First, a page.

There is a growing confidence in the England camp, a calmness and belief that runs right through the locker room. “We’re confident we can beat any team at this tournament,” was the blustery assessment of one Adam Morgan, Liverpool born-and-raised, and a future prospect coming through the Anfield youth ranks. “We can’t see ourselves losing at the moment,” he continued, chatting to FIFA.com after scoring from the spot against Argentina in the shoot-out in Pachuca.
It was a special moment for the players, lining up against one of England’s traditional rivals on the international scene. “I can remember watching England-Argentina games through the World Cups when I was younger,” continued Morgan, seemingly oblivious to the pounding rain that made a real ruck of the contest on Thursday. “I remember Michael Owen’s great goal in 1998 and David Beckham’s penalty in 2002. It’s such a special feeling to be a part of this rivalry at a World Cup.”
It is a feeling shared by this talented English side. “What a feeling to beat Argentina,” enthused tall captain and central defender Nathaniel Chalobah of Chelsea, smiling through the rain. “I wasn’t nervous at all,” he added, referring to his decisive penalty kick that sent his men through to a quarter-final date with yet another huge rival on the world stage.
“They’re Germany and we’re England and the games between us are always special,” said Morgan with a shrug, looking ahead to the last-eight meeting in Morelia. He, Chalobah and co are too young to have seen live any of the classic meetings between the two sides. But from the contentious 1966 World Cup Final at the old Wembley through to Italia 90 and UEFA EURO 1996, the two European nations have been knocking heads and producing classics in the international arena. “We always seem to meet Germany in these kinds of tournaments” said coach John Peacock, who surely remembers back to the same quarter-finals stage in 2007 when the Germans knocked his England out by a lopsided 4-1 scoreline.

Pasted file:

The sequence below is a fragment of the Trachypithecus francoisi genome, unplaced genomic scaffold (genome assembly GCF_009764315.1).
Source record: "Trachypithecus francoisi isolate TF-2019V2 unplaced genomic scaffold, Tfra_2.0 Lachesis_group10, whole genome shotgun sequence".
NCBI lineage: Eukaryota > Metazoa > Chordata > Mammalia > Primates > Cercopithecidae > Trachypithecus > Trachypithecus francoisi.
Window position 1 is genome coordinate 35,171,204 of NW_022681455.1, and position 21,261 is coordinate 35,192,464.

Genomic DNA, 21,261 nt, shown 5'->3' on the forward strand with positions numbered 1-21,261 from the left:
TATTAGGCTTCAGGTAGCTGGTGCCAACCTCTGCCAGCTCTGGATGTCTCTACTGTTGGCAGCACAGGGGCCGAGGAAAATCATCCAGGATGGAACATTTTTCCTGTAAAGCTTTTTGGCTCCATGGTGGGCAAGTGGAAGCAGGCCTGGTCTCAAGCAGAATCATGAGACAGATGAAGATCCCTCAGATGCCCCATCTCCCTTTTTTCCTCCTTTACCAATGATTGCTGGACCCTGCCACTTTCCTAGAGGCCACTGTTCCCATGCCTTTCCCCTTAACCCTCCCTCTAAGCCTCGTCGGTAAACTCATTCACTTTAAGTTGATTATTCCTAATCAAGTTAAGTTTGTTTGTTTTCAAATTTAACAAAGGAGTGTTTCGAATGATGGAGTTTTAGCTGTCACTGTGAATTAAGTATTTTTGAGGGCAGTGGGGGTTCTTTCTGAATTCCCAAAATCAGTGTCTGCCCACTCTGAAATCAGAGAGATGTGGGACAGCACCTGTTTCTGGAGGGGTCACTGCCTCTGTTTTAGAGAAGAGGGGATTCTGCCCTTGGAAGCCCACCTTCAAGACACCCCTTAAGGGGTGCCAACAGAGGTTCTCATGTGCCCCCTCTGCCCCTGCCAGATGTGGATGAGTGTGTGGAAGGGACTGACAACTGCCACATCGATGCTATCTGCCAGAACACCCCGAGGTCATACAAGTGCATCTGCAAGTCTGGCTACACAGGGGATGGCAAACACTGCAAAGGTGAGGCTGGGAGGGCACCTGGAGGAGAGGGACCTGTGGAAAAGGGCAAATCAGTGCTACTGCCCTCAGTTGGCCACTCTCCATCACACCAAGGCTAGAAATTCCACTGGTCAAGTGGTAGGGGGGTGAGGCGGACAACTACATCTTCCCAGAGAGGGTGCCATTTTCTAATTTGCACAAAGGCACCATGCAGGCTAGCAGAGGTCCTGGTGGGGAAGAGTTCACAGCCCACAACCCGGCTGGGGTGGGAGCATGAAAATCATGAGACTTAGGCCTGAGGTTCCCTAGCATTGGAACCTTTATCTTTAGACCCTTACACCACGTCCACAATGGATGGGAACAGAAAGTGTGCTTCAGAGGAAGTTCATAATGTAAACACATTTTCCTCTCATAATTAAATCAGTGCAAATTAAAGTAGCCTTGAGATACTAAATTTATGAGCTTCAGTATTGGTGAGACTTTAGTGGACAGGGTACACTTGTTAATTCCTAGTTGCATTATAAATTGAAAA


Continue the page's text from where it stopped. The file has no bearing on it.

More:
Germany have been a steamroller over in Queretaro. As they take aim at their first title in this junior category, the junior Nationalmannschaft have scored 15 goals, conceded just one and have generally made a mockery of the competition. Even so, England – who arrived with a low profile and started slowly with a labored win over Rwanda – are in fine fettle.
“We’re determined,” said Morgan, a feeling confirmed by Chalobah, who calls wearing the captain’s armband “one of the great honours of his life.” But the pair also believe the attacking firepower at their disposal is enough to trouble the mighty Germans. “Going forward, we‘ve got the likes of Raheem [Sterling] and Hallam [Hope] and we’re flying on the wings. As long as we put in a solid team performance we know that we will score goals.”
Stars in the making
In Sterling and Hope, of Liverpool and Everton respectively, coach Peacock has two true-blue England stars in the making. Sterling, a livewire winger who is already a YouTube sensation and the hope for a bright future at Anfield, terrorised the Argentine defence all game long, and scored his second goal of the tournament. Hope, though guilty of missing a few chances in England’s three games, has one goal and one assist to his name.
The attacking force in the England side is such that coach Peacock, who continues to tinker with his forward line, has seen six of his players get on the scoresheet in the space of four games. “We’ve got so many wingers and forwards who can hurt a team,” said Morgan, who himself scored against Canada. “We’re really coming together.”
Whether this English confidence is the real thing, or just the endearing folly of youth, will be known on 4 July at the Estadio Hidalgo, when the young Three Lions meet up with an age-old enemy. Captain Chalobah, calm and cool beyond his years, has the final word: “The Germans will be tough,” he said, eyes blazing. “But we’re a resilient bunch that sticks together, and if we play our game the way we have been, anything is possible.”